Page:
|The Hunger and the Cold (standard:horror, 4100 words)|
|Author: Robert G Moons||Added: Oct 16 2013||Views/Reads: 4117/631||Story vote: 0.00 (0 votes)|
|Something hungry this way comes. Three friends spending a weekend at an isolated log cabin, soon find themselves in a desperate battle for their very lives.|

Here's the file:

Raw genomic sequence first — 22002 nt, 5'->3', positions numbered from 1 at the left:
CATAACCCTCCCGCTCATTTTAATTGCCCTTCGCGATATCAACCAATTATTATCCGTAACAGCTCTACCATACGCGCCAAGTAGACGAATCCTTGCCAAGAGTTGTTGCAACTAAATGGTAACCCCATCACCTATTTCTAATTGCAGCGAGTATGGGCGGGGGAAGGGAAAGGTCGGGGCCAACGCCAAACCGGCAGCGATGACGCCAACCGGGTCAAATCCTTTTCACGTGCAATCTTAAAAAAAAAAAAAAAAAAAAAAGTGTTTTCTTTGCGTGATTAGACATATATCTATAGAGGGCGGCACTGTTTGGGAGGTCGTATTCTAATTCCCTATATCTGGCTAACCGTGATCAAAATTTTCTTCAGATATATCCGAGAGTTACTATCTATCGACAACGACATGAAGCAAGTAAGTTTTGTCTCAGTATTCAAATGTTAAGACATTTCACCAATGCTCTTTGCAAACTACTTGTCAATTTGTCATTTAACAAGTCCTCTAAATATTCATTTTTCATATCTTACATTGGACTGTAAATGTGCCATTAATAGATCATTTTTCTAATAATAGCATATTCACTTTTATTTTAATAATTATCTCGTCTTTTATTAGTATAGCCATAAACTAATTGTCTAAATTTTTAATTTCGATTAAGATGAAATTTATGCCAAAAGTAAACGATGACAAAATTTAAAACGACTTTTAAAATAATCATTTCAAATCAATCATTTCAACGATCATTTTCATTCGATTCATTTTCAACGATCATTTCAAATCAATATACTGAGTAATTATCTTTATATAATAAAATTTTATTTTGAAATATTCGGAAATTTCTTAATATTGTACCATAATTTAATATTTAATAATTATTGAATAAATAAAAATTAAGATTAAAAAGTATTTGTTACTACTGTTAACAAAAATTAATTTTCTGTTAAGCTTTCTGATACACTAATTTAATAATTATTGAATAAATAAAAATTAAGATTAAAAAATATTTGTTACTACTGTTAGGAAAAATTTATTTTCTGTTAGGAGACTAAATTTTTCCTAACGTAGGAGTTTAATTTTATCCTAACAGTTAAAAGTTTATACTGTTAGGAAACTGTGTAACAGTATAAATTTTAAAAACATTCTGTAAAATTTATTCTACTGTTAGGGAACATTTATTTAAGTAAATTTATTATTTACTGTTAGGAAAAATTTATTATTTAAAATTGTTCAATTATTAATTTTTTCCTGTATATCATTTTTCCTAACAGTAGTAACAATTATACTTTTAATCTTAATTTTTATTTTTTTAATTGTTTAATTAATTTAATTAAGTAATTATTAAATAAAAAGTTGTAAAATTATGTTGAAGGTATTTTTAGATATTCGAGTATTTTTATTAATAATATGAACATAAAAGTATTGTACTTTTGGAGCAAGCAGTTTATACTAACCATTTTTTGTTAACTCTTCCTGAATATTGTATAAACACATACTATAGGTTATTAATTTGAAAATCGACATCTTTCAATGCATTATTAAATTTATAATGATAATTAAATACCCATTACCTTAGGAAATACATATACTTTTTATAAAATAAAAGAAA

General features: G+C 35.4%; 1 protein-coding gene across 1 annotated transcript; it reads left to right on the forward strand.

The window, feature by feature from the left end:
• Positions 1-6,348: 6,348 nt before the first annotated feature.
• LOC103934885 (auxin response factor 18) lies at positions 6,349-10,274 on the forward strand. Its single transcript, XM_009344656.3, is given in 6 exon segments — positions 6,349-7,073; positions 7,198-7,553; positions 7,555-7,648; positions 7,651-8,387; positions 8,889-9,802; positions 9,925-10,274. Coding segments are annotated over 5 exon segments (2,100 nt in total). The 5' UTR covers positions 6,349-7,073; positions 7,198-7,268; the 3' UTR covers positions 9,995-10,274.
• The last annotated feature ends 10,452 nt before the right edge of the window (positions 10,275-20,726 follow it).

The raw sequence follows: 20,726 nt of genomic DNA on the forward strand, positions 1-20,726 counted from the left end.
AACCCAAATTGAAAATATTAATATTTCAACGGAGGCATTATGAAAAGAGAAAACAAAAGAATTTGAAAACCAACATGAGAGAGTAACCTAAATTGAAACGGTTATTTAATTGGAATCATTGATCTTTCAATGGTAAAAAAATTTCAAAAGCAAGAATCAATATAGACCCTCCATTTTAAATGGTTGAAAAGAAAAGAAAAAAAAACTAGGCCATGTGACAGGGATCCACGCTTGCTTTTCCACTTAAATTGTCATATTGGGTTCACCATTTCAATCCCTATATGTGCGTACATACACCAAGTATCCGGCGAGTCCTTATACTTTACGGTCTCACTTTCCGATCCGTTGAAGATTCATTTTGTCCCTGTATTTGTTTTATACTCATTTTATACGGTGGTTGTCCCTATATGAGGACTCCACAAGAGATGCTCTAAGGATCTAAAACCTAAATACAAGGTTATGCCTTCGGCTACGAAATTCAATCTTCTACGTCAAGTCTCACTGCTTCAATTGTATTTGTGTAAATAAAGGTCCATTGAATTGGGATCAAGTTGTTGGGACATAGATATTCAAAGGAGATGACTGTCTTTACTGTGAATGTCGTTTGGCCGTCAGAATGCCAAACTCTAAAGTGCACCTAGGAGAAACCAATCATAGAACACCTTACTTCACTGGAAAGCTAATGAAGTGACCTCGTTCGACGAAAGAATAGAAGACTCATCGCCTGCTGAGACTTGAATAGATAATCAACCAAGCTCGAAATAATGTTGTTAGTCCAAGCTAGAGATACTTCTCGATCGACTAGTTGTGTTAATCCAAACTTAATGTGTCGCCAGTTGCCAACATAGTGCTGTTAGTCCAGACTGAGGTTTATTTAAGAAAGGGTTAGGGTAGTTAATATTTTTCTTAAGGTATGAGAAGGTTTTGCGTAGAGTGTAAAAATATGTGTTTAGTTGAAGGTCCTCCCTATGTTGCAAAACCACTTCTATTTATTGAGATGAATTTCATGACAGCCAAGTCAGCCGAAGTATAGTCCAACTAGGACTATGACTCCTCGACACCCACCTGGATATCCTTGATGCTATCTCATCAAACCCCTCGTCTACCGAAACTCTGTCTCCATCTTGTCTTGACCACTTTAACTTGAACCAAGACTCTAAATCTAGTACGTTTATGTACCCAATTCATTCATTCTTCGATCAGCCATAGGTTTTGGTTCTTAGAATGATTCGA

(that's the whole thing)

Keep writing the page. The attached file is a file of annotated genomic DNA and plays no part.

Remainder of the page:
January 16, 1987 We arrived at the log cabin on a Friday in the late afternoon, three middle-aged men pretending to be outdoorsmen. The idea was to go ice fishing, but in reality, it was a chance for us to get away from our wives and drink beer. It was one of the coldest days I can remember. It wasn't exactly the arctic, but northern Ontario can get as cold as a witch's... well, let's just say... it can get very cold. I looked out over the recent snowfall that left the area a foot deep in snow and the forest's trees white with lines of the light powder. It made for a pretty picture, but it was a bitch to walk in. The log cabin was several miles away from its nearest neighbour. We were in the middle of nowhere, and in the back of beyond. "Can it get any colder?" Sam joked. "Well, at least I can still feel my nuts." He grabbed three bags from the blue truck and trudged toward the cabin, taking the lead. Samuel was my best friend. Originally from Jamaica, he looked totally out of place in this frozen North Country. He came to Canada with his parents when he was a child, but still retained a slight Jamaican accent. He was a mountain of a man, but also the nicest guy I have ever known. He was comfortable talking to children and old ladies alike, quickly changing their preconceive perceptions of him, and always leaving them with broad smiles. "You can feel your nuts?" Kevin said with pretend surprise. He picked up his suitcase from the back of the truck and followed Sam, stepping into the tracks made by the big man. Kevin was a coworker of Sam's at the steel plant. Sam worked the crane; Kevin worked in the electrical department. Kevin was a bit of a geek, and I mean that in the nicest sense of the word. He was the 'brains' of our little gang, or at least he thought he was; he had an opinion on just about everything. "Are you coming, Alex?" Kevin looked back over his shoulder at me, "or are you just going to stare at those dead trees all day?" "They're not dead," I replied, fearing I may have walked into another argument. Kevin just grunted. I breathed a sigh of relief and picked up the last two bags. "The edge of the lake is about a hundred feet on the other side of the cabin. We should get an early start tomorrow morning." Kevin looked back at me with a look one makes when smelling something foul. "I can't believe the two of you talked me into this. Ice fishing? I don't even like eating fish, and now I'm going to try to catch them." "Yes, 'catch' is the operative word," teased Sam as he approached the cabin's front door. "Whatever," Kevin lamely fired back. Once inside, Sam and Kevin stowed their stuff away while I started the central oil furnace. 'Central', meaning, it was a black, metal box the size of a small fridge that stood in the centre of the small living room. My cabin warmed up quickly, and soon we were able to remove our heavy coats. I had bought the cabin years ago. It was a place to get away from the city when I needed to. Sam had come along with me a few times, but this was Kevin's first time. The cabin wasn't fancy, but it was comfortable and had all the amenities. "No TV! Are you kidding me?" Kevin looked around in disbelief. "I guess you didn't read the fine print on the memo," Sam joked. "Relax, Kevin," I tried to calm him down, "I've got a radio." "Oh, a radio, great, just great. News flash, you can't watch a radio." Click here to read the rest of this story (426 more lines)
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